It’s hard to imagine a more dramatic weekend of Flat racing action.
At Longchamp on Sunday both Treve and New Bay put in devastating performances in their relative Arc trials. Head-Maarek’s superstar was simply scintillating, and a thrilled trainer said: “I really don't know what to say, but I would like to thank my team, who have done such an amazing job with her. Today she was exceptional. I have her back where she was at three, with the same will to win. This is her playground.”
Andre Fabre’s exciting colt also impressed when scorching to victory in the Prix Niel. Many had thought the trip would stretch his stamina, but he destroyed the opposition and appeared full of running at the finishing post.
Teddy Grimthorpe, racing manager to the owner Khalid Abdullah, said: “Andre didn't think there was an issue about stamina - when you look at his breeding there was some doubt, but it is actually a very good staying family when you go back. It was a really solid performance, he's learning all the time and apart from having a terrible draw in the (French) Guineas he has enjoyed a good season. Treve sets the benchmark, but we will see just how good our horse is in three weeks' time.”
In Ireland Aidan O’Brien sent out the first three-year-old winner of the St Leger since Vinnie Roe in 2001. Order Of St George ran away from the field to a convincing success. “He got the trip really well and travelled very strongly. When Joseph said go he quickened up very well,” said O’Brien. “It's unusual for a horse that stays that well to have that kind of class. He's a very exciting horse.”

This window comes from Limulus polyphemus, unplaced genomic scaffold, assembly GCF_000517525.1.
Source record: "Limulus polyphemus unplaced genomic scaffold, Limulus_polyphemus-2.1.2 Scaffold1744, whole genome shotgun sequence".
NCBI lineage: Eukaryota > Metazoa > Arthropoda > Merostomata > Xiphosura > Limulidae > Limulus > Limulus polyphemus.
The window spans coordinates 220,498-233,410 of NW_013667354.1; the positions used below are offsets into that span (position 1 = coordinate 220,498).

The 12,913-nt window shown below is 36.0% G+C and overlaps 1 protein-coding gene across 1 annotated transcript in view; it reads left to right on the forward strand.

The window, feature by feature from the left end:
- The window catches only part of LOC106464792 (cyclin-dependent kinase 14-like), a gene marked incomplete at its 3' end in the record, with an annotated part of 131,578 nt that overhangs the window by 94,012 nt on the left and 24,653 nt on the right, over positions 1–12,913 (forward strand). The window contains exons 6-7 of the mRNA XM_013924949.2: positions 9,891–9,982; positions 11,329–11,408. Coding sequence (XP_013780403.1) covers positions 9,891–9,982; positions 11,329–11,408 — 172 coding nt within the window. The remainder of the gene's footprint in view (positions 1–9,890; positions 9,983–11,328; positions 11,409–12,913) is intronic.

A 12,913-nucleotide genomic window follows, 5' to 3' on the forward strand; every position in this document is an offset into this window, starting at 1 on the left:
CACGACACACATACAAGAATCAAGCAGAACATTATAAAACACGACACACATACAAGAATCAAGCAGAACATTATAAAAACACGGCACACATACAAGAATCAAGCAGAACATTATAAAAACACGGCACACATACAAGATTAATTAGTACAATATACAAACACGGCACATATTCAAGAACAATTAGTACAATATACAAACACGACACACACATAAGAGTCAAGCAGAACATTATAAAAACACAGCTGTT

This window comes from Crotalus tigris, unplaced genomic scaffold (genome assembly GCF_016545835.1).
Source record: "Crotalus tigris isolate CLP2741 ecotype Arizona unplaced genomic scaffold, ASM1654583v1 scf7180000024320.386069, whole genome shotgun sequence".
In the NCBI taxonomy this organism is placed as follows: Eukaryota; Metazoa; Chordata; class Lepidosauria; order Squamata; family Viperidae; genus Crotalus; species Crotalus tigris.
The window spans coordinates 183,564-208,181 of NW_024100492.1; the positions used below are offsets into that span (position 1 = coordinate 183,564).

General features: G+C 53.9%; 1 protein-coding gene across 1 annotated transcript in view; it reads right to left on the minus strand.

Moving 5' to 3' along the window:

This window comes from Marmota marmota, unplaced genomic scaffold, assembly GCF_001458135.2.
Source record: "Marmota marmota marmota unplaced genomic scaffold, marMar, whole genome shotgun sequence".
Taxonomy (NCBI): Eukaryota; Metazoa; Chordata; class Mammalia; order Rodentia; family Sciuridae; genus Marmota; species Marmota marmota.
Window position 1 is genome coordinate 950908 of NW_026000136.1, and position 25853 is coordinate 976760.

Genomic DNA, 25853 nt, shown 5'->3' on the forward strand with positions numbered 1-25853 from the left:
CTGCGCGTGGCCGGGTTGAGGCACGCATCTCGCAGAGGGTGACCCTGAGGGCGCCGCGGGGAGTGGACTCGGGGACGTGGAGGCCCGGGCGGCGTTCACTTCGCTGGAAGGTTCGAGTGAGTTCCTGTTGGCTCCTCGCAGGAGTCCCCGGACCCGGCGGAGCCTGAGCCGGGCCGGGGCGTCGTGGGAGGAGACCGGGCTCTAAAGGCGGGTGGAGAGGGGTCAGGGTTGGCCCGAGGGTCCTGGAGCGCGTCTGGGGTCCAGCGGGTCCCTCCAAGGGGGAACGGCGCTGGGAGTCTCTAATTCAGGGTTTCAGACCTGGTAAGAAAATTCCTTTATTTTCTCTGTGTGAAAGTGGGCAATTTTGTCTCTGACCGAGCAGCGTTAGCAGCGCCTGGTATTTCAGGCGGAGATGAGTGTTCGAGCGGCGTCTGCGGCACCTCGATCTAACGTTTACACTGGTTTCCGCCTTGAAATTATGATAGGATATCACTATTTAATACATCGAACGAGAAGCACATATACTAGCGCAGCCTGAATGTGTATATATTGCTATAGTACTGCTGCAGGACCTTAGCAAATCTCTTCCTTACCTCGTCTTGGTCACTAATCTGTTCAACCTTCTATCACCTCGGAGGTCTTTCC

Sadly the race was tinged with sadness, as Brown Panther pulled up injured midway through and had to be put down. He’d been a terrific racehorse and the pride and joy at Tom Dascombe’s yard. Owner and breeder Michael Owen spoke of the loss: “It's the saddest day of my life. The toughest, most honest, most brilliant horse I will ever set eyes on passed away today doing the thing he loved most. I was with him when he was born, shared an experience for seven years that will never be repeated and gave him his last kiss goodbye. What an honour to own and breed him.”
The highs and lows of Sunday followed on from a no less dramatic Saturday. At Leopardstown Golden Horn bashed his way to success in the Irish Champion Stakes, whilst Simple Verse nudged her way to defeat in the St Leger at Doncaster.
Stewards were left to sort the aftermath and many were left dismayed at their decisions. In Ireland the winning trainer John Gosden blamed a shadow for Golden Horn's sidestep that saw rival Free Eagle virtually knocked off his hooves. He said: “The shadow of the grandstand caused him to hang. He's done it well and handled the ground. He's a top-class horse. I think the fact Free Eagle finished third was a great help to us. This is a great race on a fabulous weekend and it's a perfect three weeks to the Arc where we want to go next.”
Dermot Weld, trainer of Free Eagle, commented: “Pat said that the interference completely knocked the wind out of Free Eagle and cost him the race. But I'm very proud of the horse and, I'll speak to Pat, but the Arc has to be under consideration.”
It’s impossible to say how the race would have concluded without the ‘coming together’. There’s every chance the two will meet again in France though it’s likely both will play a supporting role rather than taking the lead in that particular show.